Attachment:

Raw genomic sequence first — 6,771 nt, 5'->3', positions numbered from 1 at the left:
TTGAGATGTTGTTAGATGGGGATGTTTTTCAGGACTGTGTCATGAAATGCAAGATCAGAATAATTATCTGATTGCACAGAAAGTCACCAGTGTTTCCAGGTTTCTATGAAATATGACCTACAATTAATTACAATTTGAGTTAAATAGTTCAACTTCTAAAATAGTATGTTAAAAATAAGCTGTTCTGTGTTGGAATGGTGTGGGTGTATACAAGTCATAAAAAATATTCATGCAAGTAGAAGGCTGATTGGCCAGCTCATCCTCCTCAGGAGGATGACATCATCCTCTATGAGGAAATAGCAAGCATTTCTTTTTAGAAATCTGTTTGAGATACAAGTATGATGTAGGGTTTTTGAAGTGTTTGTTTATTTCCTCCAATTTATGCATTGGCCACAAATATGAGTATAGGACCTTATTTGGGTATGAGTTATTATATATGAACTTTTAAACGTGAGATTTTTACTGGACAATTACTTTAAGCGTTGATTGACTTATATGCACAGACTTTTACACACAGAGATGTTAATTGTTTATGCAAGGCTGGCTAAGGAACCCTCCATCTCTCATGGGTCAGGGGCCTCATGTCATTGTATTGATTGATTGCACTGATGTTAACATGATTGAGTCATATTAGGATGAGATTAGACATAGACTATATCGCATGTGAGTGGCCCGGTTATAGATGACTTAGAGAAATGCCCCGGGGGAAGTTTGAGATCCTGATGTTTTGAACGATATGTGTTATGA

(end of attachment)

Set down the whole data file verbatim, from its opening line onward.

Raw genomic sequence first — 6,771 nt, 5'->3', positions numbered from 1 at the left:
TTGAGATGTTGTTAGATGGGGATGTTTTTCAGGACTGTGTCATGAAATGCAAGATCAGAATAATTATCTGATTGCACAGAAAGTCACCAGTGTTTCCAGGTTTCTATGAAATATGACCTACAATTAATTACAATTTGAGTTAAATAGTTCAACTTCTAAAATAGTATGTTAAAAATAAGCTGTTCTGTGTTGGAATGGTGTGGGTGTATACAAGTCATAAAAAATATTCATGCAAGTAGAAGGCTGATTGGCCAGCTCATCCTCCTCAGGAGGATGACATCATCCTCTATGAGGAAATAGCAAGCATTTCTTTTTAGAAATCTGTTTGAGATACAAGTATGATGTAGGGTTTTTGAAGTGTTTGTTTATTTCCTCCAATTTATGCATTGGCCACAAATATGAGTATAGGACCTTATTTGGGTATGAGTTATTATATATGAACTTTTAAACGTGAGATTTTTACTGGACAATTACTTTAAGCGTTGATTGACTTATATGCACAGACTTTTACACACAGAGATGTTAATTGTTTATGCAAGGCTGGCTAAGGAACCCTCCATCTCTCATGGGTCAGGGGCCTCATGTCATTGTATTGATTGATTGCACTGATGTTAACATGATTGAGTCATATTAGGATGAGATTAGACATAGACTATATCGCATGTGAGTGGCCCGGTTATAGATGACTTAGAGAAATGCCCCGGGGGAAGTTTGAGATCCTGATGTTTTGAACGATATGTGTTATGA